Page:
Tales from the Hundred Years’ War: Try with me some feat of arms?

By Steven Muhlberger

The Hundred Years War was a huge historical event which compelled some participants to record their experiences, heroic and horrible. How did those individual experiences get passed down?  In the case of men at arms we might answer “gossip.” We know that warriors gathered in taverns, courts or camps, spreading their stories around by word of mouth, until some would-be literary man wrote them down.  A surprising number survive, and they get us as close to warriors’ experience as we are likely to get.

One well-known collection comes from the famous chronicler, Jean Froissart (1338-1410). Although officially a cleric, Froissart lived the life of an ambitious poet, hanging around aristocratic courts where he entertained with writing on fashionable subjects – love and chivalry! Aristocrats were also warriors, and Froissart appealed to their military interests by creating a huge history of the war, the Chronicles.  It contains material clearly derived from warriors’ tales; indeed in some places Froissart shows himself taking part in story-telling sessions.


One of his tales comes from the year 1380, when Thomas Earl of Buckingham, the youngest son of Edward III, launched a chevauchée or large raid against northern France and Brittany, whose duke had signaled a willingness to help fight the French if England sent an army.  The expedition was a failure; many of the English who took part found it very frustrating because the French armies, following royal command, did not engage with the invaders. There were exceptions. Someone told Froissart a tale praising Gauvain Michaille for his boldness.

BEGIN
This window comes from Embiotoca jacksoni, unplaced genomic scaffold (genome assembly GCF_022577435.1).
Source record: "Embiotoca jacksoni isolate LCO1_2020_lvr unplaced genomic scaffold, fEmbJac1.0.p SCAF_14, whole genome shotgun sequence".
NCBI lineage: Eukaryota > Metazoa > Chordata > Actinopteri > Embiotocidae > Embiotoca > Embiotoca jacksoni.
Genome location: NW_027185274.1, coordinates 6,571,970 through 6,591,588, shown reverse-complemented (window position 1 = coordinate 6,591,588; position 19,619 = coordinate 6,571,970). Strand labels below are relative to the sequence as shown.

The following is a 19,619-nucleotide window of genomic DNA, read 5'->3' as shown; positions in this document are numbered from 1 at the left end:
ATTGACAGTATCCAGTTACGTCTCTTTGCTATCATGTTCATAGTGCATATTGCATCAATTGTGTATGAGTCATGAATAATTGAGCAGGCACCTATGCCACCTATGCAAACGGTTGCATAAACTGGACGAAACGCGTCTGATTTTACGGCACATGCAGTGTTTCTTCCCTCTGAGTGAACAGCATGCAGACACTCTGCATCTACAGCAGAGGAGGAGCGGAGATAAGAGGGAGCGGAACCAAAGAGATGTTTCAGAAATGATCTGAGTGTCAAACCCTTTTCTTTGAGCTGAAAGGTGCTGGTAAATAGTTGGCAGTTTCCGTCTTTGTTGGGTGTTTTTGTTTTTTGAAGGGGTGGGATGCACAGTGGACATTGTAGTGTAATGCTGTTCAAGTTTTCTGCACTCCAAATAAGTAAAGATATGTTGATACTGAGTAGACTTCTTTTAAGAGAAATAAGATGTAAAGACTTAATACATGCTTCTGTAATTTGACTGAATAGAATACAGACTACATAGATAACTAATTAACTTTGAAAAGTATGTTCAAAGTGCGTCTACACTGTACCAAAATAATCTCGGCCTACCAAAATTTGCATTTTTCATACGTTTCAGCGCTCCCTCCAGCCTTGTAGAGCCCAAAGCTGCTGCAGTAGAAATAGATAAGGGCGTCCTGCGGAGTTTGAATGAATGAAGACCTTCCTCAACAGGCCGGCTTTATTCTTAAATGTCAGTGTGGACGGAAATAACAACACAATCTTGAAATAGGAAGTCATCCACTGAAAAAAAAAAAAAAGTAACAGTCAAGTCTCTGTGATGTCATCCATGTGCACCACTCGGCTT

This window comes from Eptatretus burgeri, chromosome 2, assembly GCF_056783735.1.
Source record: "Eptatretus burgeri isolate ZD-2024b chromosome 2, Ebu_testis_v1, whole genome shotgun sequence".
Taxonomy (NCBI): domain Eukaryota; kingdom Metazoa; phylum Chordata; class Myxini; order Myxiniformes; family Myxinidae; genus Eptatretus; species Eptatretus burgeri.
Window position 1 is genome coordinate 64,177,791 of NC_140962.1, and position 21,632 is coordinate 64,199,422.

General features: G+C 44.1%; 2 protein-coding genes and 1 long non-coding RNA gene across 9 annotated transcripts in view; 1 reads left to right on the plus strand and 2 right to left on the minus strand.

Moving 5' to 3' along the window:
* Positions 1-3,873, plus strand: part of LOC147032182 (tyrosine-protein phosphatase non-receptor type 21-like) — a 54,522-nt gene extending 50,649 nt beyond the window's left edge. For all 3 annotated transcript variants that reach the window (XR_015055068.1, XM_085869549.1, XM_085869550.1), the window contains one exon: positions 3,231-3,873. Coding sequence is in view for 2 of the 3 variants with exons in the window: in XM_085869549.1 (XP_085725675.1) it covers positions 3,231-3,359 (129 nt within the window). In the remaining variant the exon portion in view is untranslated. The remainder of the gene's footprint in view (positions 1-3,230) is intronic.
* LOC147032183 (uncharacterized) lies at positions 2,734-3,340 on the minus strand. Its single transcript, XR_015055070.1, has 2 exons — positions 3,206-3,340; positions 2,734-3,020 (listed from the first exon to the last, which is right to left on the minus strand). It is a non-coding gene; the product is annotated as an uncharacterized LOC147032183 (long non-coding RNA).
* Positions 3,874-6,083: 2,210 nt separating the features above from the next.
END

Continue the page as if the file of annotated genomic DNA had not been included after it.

Gauvin Michaille was with the French army when the English army got to Beauce. They found the countryside there well defended. All the castles and fortresses were full of men at arms.

The English attacked Toury. At first it was nothing more than some skirmishing. Then a squire named Gauvin Micaille emerged from the gate and came to the barriers. He was well-known among the French as a man who had advanced himself by his own merit. He spoke to the English quite boldly:


“Is there among you any gentleman who for love of his lady is willing to try with me some feat of arms? If there should be any such, here I am, quite ready to sally forth completely armed and mounted, to joust three blows with the lance, to give three blows with the battle-axe, and three strokes with the dagger. Now look, you English, are none among you in love?”

He was much looked at by the English, for they did not think any Frenchman would have engaged body to body. A good English jouster called Joachim Cator, stepped forth and crossed the barriers at the gate. “I will deliver him from his vow: let him make haste and come out of the castle.” Gauvain Micaille quickly prepared himself and emerged with two others, two valets who carried three lances, three battle-axes, and three daggers. There were besides to be three strokes with a sword, and with all other sorts of arms. Gauvain had three of each weapon brought with just in case any should break.